How I Got the Shot II

Creating dramatic images draws on the imagination of the photographer. Past experiences, previous and self assignments as well as trying new approaches, provides a level of confidence from which the creative photographer will go the extra mile to bring the components together that will define a work of art and a salable image. 

First round of image retouching to remove some of the distracting elements.

The setting was the Arizona Commemorative Air Force Museum in Mesa, Arizona, November 1, 2015. I had organized a 1940's Hollywood Lighting Workshop, sponsored by Tempe Camera, Profoto, Sony, Tamron and Manfrotto. This was the fourth year I had put this program together at this facility with the theme of 1940's Hollywood in the setting of WWII aircraft.

Setting the stage with Profoto B2 Lighting Kits and OCF Light modifiers.

In order to be able to include the full length of the aircraft in the shot, it was necessary to set the lights about 10 feet from our model, Shelby Pippin. The position of the lights can be seen in the above pullback photo. The overhead lights in the Air Museum provided enough ambient light level to illuminate the aircraft, such that the function of the four lights illuminating Shelby were specifically positioned to illuminate our model.

The above lighting diagram shows the position of the lights with respect to the primary subject.

While the above lighting diagram depicts the lighting formula, note that the positions of the main and fill lights are actually reversed in the pullback photo. Yet, the overall effect of lighting remains the same. Typically in an interior scenario, the ambient light level is such that setting the camera for ISO 400, f-5.6 and a shutter speed of 1/125 of a second will provide a good balance, bringing our model about one stop above the ambient light level. This is worked out in my book, "Creative OCF Lighting Techniques for Photographers", by the use of flash guide numbers as the means to determine flash to subject distance and the resulting aperture or f-stop to use to properly illuminate our subject.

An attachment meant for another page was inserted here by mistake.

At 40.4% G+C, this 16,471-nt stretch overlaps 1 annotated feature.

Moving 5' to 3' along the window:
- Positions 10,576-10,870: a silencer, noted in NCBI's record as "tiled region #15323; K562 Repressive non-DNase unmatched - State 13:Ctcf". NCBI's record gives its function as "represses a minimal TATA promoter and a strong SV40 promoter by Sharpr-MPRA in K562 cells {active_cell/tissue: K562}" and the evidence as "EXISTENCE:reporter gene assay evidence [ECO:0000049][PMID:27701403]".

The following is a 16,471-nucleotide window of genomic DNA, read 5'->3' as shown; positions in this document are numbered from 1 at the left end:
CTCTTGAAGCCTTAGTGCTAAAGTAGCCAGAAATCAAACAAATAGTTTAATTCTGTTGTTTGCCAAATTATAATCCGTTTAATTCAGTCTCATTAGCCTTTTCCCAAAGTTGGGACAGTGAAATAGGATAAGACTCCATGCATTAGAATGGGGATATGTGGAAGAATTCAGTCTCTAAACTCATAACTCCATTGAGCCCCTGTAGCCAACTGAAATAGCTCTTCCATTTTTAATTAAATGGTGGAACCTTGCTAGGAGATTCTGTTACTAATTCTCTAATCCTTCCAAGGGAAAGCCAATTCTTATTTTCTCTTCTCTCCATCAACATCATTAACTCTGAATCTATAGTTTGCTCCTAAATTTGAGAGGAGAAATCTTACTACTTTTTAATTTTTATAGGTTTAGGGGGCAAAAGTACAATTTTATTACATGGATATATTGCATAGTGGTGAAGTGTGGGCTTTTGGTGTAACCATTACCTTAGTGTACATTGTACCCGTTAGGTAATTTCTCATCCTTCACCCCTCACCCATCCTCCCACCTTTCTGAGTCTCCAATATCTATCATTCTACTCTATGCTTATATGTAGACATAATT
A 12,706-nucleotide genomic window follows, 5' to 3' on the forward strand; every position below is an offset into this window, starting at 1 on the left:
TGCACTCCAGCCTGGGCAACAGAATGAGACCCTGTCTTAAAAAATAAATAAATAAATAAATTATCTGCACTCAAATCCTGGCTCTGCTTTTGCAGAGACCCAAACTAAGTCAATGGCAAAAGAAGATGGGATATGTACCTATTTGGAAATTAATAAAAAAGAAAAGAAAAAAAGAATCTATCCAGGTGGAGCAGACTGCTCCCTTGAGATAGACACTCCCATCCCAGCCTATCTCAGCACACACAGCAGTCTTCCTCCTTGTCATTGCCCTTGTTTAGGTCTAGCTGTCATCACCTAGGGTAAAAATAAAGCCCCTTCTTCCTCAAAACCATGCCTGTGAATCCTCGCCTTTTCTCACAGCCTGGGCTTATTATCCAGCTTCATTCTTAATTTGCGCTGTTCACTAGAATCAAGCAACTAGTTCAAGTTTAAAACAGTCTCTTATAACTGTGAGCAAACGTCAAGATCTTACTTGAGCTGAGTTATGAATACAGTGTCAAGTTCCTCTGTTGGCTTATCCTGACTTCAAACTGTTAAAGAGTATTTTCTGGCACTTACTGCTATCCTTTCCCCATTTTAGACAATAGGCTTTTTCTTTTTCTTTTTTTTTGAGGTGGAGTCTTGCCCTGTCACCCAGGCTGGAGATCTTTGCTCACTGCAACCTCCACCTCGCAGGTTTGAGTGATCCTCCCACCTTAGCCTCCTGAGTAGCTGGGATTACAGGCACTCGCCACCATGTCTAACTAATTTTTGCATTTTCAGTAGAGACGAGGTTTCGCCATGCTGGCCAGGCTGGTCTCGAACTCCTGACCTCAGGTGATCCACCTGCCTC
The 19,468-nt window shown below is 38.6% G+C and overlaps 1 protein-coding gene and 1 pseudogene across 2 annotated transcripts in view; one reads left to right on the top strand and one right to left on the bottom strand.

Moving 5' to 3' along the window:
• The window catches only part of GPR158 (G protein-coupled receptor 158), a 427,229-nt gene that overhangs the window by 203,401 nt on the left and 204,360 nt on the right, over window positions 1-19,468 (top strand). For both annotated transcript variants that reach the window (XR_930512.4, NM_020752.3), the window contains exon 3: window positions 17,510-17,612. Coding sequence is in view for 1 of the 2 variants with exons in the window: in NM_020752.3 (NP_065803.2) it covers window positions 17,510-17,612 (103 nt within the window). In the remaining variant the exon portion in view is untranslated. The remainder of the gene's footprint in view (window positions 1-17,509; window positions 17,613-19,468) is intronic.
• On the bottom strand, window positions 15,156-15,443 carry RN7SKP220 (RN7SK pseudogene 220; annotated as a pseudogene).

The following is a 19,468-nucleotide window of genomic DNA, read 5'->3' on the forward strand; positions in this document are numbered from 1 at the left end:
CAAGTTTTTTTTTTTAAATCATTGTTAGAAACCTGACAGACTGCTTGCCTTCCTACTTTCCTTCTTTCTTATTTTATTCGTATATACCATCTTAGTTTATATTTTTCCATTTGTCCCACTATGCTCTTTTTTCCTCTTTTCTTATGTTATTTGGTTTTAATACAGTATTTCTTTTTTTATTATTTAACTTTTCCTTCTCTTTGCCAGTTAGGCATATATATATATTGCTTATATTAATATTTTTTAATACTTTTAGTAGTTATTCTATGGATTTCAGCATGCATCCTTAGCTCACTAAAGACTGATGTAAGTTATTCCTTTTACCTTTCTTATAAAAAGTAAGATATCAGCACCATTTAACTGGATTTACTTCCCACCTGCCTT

In this pullback photo, the lights are closer to our model, Paulina Silva, as a tighter portrait is the objective. Notice how the two strip boxes to either side of Paulina and slightly back, provide edge lighting as well as illuminating her hair. Not only does this create separation between the subject and the background, it mimics the style of Hollywood in the 40's.

Selling the Fantasy

Selling the Fantasy

As a Digital Artist, we are ultimately in the industry of selling a fantasy, as the best portrayal of our photographic subject, essentially, our take or our rendition of photographic story telling.

In the days of film, optical compositing required an elaborate process of masking and post production art work, often requiring the services of seasoned professional painter or illustrator to create the final artwork or ad campaign.

Anatomy for a Vintage Styled Photo Shoot

Anatomy for a Vintage Styled Photo Shoot

In 1953, Marlin Brando stared in a film, "Wild One," about a motorcycle gang. The motorcycle Mr Brando rode in the film was a British made Triumph. Later in 1959, the famous Triumph Bonneville was born, named after the famous Bonneville Salt Flats in Utah. Today, the Triumph Bonneville has been resurrected as a modern motorcycle. The '50s era Bonneville was the theme for this vintage styled photo shoot.

A New Light Shaping Tool Set for Speed Lights

A New Light Shaping Tool Set for Speed Lights

Since my days at Vivitar, as a design engineer, speed lights have been in my blood. Now 40 years later, with the advent of new technology, I am designing the perfect light shaping toolkit for speed lights. Not just another gadget, a complete kit of light shaping tools.

When embarking on a new venture, enthusiasm is high and ideas flow easily. And while it is useful to have a game plan and a strategy in mind, there is something to be said about the fuel of creative imagination to propel an idea forward. For me, the strategic planning process begins to take shape as the idea takes on its tangible form.